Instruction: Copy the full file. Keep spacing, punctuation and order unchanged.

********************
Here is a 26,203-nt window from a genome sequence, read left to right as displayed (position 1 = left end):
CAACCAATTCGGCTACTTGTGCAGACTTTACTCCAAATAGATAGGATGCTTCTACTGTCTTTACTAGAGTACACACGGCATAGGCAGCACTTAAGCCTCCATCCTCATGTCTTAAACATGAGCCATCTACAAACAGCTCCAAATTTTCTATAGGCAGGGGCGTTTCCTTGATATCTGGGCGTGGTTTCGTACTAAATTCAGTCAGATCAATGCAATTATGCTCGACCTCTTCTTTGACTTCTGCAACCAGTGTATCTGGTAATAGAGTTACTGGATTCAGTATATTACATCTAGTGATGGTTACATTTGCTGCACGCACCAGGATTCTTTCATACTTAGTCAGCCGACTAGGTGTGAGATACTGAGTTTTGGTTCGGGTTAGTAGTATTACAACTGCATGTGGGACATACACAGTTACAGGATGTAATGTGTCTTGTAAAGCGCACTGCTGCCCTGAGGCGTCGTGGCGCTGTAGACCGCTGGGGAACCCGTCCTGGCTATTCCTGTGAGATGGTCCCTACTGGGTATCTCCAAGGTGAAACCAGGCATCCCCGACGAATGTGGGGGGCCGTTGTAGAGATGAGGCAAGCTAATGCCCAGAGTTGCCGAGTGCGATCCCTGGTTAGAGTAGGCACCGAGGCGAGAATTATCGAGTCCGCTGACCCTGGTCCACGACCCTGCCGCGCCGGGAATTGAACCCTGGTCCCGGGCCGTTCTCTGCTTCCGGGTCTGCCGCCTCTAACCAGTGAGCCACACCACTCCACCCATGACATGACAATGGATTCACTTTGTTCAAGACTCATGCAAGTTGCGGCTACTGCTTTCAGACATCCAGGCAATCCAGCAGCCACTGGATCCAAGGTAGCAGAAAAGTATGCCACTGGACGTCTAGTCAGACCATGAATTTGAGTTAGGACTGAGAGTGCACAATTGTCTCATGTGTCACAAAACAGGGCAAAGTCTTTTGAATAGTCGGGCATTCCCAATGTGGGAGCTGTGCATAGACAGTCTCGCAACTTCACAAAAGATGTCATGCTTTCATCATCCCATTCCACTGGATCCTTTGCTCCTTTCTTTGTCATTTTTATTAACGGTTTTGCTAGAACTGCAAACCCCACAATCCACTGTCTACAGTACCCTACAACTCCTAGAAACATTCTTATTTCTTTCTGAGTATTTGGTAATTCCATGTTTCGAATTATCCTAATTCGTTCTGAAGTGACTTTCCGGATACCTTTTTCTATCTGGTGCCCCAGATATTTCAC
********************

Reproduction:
Here is a 26,203-nt window from a genome sequence, read left to right as displayed (position 1 = left end):
CAACCAATTCGGCTACTTGTGCAGACTTTACTCCAAATAGATAGGATGCTTCTACTGTCTTTACTAGAGTACACACGGCATAGGCAGCACTTAAGCCTCCATCCTCATGTCTTAAACATGAGCCATCTACAAACAGCTCCAAATTTTCTATAGGCAGGGGCGTTTCCTTGATATCTGGGCGTGGTTTCGTACTAAATTCAGTCAGATCAATGCAATTATGCTCGACCTCTTCTTTGACTTCTGCAACCAGTGTATCTGGTAATAGAGTTACTGGATTCAGTATATTACATCTAGTGATGGTTACATTTGCTGCACGCACCAGGATTCTTTCATACTTAGTCAGCCGACTAGGTGTGAGATACTGAGTTTTGGTTCGGGTTAGTAGTATTACAACTGCATGTGGGACATACACAGTTACAGGATGTAATGTGTCTTGTAAAGCGCACTGCTGCCCTGAGGCGTCGTGGCGCTGTAGACCGCTGGGGAACCCGTCCTGGCTATTCCTGTGAGATGGTCCCTACTGGGTATCTCCAAGGTGAAACCAGGCATCCCCGACGAATGTGGGGGGCCGTTGTAGAGATGAGGCAAGCTAATGCCCAGAGTTGCCGAGTGCGATCCCTGGTTAGAGTAGGCACCGAGGCGAGAATTATCGAGTCCGCTGACCCTGGTCCACGACCCTGCCGCGCCGGGAATTGAACCCTGGTCCCGGGCCGTTCTCTGCTTCCGGGTCTGCCGCCTCTAACCAGTGAGCCACACCACTCCACCCATGACATGACAATGGATTCACTTTGTTCAAGACTCATGCAAGTTGCGGCTACTGCTTTCAGACATCCAGGCAATCCAGCAGCCACTGGATCCAAGGTAGCAGAAAAGTATGCCACTGGACGTCTAGTCAGACCATGAATTTGAGTTAGGACTGAGAGTGCACAATTGTCTCATGTGTCACAAAACAGGGCAAAGTCTTTTGAATAGTCGGGCATTCCCAATGTGGGAGCTGTGCATAGACAGTCTCGCAACTTCACAAAAGATGTCATGCTTTCATCATCCCATTCCACTGGATCCTTTGCTCCTTTCTTTGTCATTTTTATTAACGGTTTTGCTAGAACTGCAAACCCCACAATCCACTGTCTACAGTACCCTACAACTCCTAGAAACATTCTTATTTCTTTCTGAGTATTTGGTAATTCCATGTTTCGAATTATCCTAATTCGTTCTGAAGTGACTTTCCGGATACCTTTTTCTATCTGGTGCCCCAGATATTTCAC